In 2001, Cincinnati had a massive uprising after years of police violence and killings of black people. The Department of Justice intervened, but what made Cincinnati’s response unique was that the interests of the community were represented. The legacy of the city’s Collaborative Agreement is not that tensions have ceased to exist between police and community, but that law enforcement and residents have tools to solve these problems.
Too often decisions are made about police practices with only high level government officials in the room. The agreement’s model for community problem-oriented policing put law enforcement back into neighbourhoods. The police worked with residents to adopt proactive programmes. For instance, if residents complained about an abandoned house that was a crime magnet, police worked with neighbourhood leaders to repurpose the house and help those living there to rebuild their lives.
The road to reform was not an easy one – there were many times when tension was high and I thought change might never happen. But many years later, there is a strong review board and policing practices that mean officers are held accountable.”
Christine Link has been the executive director of the American Civil Liberties Union of Ohio for more than 25 years
“In America, policing isn’t a learning profession – we just keep making the same mistakes over and over. We’ve been writing reports on improving police behaviour since the 1960s, and they all say the same thing: treat citizens with dignity and respect; more training; community engagement; hold officers accountable. These reports were paid for with blood through the mistakes we’ve made in Oakland, in Baltimore, in Ferguson. They form a roadmap for success, but shockingly 99 per cent of police officers haven’t even read them.
We need to start hiring police chiefs who are critical thinkers and lifelong learners, who’ll use these reports as checklists for improving their departments. If we don’t, we could still be talking about these same issues in 50 or 100 years.
The Black Lives Matter movement is about communities showing their disappointment. As a black man in America, I get that – even after becoming a police officer, I’ve been pulled over at traffic stops and disrespected. Black police officers are caught in a strange twilight zone, empathising with communities of colour, but also wearing the uniform. That means many black police officers take a back seat. We need them to speak up and start taking leadership roles.”
Roy Alston is a patrol watch commander with the Dallas Police Department, Texas. He is the author of several books on leadership and facilitates police leadership programmes.
“The officers I work with have open and inquisitive minds, are compassionate, approachable and enthusiastic about keeping people safe. There is a perception within some of London’s minority communities, both black and white, that all police officers are racist. This is such an inaccurate and unfair position that it makes some officers nervous in their interactions with people from minority groups. A genuine mistake can be misinterpreted as a discriminatory act.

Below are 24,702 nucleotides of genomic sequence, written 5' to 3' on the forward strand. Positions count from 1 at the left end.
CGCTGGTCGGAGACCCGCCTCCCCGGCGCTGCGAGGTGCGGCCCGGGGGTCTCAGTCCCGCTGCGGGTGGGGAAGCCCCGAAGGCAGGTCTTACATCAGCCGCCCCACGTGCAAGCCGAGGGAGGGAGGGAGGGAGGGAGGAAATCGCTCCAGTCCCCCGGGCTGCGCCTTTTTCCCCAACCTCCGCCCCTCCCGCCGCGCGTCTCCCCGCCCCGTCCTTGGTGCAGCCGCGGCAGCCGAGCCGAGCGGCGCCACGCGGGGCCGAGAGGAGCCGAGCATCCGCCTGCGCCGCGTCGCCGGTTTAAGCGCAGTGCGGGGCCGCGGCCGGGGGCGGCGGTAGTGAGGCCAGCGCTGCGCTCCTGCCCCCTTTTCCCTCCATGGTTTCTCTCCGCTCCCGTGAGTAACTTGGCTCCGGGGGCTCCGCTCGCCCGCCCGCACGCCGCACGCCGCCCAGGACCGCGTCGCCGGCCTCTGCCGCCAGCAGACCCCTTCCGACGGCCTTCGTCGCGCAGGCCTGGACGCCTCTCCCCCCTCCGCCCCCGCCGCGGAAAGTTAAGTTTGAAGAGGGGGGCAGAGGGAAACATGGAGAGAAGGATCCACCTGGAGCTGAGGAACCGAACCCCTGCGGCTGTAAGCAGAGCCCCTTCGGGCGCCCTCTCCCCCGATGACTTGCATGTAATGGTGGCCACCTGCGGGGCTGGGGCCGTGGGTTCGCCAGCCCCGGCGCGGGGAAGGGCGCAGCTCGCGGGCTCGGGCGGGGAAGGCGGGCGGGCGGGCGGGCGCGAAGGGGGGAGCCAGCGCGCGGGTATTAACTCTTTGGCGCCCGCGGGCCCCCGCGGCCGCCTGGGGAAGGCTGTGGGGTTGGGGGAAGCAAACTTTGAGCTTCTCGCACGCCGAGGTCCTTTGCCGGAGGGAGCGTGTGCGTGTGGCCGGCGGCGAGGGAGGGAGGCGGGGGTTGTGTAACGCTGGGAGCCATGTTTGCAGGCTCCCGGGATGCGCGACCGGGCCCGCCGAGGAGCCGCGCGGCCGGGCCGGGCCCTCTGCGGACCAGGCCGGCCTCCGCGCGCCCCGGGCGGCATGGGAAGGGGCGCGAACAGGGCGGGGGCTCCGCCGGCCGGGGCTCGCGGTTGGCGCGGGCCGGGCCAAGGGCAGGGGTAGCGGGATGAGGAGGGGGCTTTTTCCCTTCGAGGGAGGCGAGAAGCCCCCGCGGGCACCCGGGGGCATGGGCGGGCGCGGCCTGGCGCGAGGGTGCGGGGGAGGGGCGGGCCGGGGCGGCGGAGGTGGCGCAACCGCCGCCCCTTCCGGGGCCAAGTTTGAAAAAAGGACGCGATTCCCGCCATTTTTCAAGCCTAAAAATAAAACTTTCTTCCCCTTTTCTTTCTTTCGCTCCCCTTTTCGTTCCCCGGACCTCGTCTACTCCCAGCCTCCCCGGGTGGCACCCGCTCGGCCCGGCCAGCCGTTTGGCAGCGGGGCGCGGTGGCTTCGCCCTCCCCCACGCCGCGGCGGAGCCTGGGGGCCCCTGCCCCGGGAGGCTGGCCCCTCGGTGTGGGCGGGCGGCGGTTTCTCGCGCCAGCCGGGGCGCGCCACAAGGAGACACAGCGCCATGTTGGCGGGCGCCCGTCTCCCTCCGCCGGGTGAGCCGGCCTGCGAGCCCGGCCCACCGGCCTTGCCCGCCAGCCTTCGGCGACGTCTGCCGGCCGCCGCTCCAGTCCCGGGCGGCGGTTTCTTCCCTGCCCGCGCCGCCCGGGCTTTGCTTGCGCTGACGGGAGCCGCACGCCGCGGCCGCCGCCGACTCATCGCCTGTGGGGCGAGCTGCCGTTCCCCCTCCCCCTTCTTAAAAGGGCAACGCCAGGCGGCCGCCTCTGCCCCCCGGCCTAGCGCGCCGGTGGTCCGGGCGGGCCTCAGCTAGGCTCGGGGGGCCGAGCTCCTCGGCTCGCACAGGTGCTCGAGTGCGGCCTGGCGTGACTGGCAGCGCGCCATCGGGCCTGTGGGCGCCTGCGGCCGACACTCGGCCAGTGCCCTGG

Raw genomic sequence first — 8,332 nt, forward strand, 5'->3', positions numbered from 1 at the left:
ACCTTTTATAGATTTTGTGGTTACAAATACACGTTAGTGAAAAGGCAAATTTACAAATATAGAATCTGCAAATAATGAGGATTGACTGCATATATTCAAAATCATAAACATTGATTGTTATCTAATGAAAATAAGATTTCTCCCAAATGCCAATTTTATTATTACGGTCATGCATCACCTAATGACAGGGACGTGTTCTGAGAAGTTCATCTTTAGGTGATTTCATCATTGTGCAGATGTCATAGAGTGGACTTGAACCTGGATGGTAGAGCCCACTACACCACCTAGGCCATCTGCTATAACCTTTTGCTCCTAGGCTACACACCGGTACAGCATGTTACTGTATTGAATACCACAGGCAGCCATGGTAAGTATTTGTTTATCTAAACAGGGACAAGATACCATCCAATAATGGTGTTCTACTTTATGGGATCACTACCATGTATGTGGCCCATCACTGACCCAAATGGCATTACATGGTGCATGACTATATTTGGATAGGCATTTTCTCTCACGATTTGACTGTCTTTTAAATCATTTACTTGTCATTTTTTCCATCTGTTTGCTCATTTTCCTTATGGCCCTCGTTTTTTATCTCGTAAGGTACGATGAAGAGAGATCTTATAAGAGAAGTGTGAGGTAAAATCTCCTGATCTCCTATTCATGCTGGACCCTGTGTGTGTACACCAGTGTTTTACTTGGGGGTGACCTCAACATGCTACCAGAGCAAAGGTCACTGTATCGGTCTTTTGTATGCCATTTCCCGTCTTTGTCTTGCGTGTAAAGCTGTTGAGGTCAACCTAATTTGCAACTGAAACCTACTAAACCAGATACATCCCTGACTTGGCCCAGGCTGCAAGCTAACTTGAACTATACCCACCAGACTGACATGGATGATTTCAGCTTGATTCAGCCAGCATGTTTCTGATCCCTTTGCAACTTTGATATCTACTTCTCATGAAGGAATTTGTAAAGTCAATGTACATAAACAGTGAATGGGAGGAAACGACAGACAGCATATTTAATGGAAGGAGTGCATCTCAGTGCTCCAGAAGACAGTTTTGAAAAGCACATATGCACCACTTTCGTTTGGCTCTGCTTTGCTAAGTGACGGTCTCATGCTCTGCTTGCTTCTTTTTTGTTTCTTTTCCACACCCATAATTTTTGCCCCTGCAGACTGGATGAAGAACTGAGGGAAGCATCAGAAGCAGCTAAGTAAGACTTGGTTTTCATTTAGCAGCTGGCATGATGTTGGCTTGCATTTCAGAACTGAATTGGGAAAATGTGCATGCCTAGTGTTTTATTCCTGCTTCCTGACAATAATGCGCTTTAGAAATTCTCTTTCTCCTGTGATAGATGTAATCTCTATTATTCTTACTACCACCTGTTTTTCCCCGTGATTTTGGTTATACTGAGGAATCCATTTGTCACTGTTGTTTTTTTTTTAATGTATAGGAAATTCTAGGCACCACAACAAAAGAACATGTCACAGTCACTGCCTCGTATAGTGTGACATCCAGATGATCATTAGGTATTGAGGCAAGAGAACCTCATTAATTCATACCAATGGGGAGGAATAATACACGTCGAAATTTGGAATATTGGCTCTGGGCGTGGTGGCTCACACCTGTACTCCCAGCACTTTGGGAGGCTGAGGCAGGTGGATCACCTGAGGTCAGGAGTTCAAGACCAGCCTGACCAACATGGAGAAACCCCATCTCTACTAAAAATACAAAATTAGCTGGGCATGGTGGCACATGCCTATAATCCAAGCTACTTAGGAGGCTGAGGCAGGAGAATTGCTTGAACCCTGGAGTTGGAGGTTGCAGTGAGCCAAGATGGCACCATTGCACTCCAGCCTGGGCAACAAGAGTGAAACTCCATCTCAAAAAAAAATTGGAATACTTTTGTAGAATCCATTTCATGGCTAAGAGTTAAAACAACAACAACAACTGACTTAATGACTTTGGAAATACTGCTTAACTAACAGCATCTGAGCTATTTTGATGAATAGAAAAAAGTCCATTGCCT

The history of community relations between the police in London and the black community is littered with examples of where things have gone disastrously wrong. But I have no doubt that the Met is totally committed to improving race relations. I haven’t met any officer who would want to damage police and community relations.
We need to train and encourage officers to understand that each encounter may require something slightly different. This requires courage at times because individuals and communities can be quick to criticise. When I took over in Haringey the relationship between police and the community was fragile. So it was reassuring to find that the vast majority of the community wanted to build good, strong working relationships with us. If the people in Haringey can be that ready to build positive relationships with their local police, the people of London can do that with the Met.”
Ch Supt Victor Olisa is a former Haringey borough commander and the Met’s most senior black officer.
“For decades in Liberia the police acted in the interest of the regime rather than the security of the people. Efforts for improved accountability following the civil war have been slow. But an oversight body established in 2013 allows for complaints to be made against police officers or judges. These are passed on to the Ministry of Justice for review. Though more needs to be done to raise awareness of this process, and the review would be better undertaken by a neutral body, it is a step in the right direction.
More importantly a new police act was finally ratified in 2016, which makes the Liberia National Police a semi-autonomous body, in an effort to counteract political appointments.
Corruption can also stem from police not having the materials they need to carry out their job or to adequately feed their families, so I would advocate a focus on better pay.
Reforms needs to happen incrementally, with real oversight and transparency. In Liberia, too many interested parties including the UN, aid agencies, donor countries and government, have tried to do too many different things at the same time.
The key to any reform process is to see it as continuous, rather than something that ends when boxes are ticked. Post-conflict societies are complex and re-establishing security comes with many challenges. Having said that, the Liberian police have made great strides.”
Franzisca Zanker studies the microdynamics of peacebuilding and carries out fieldwork in Liberia.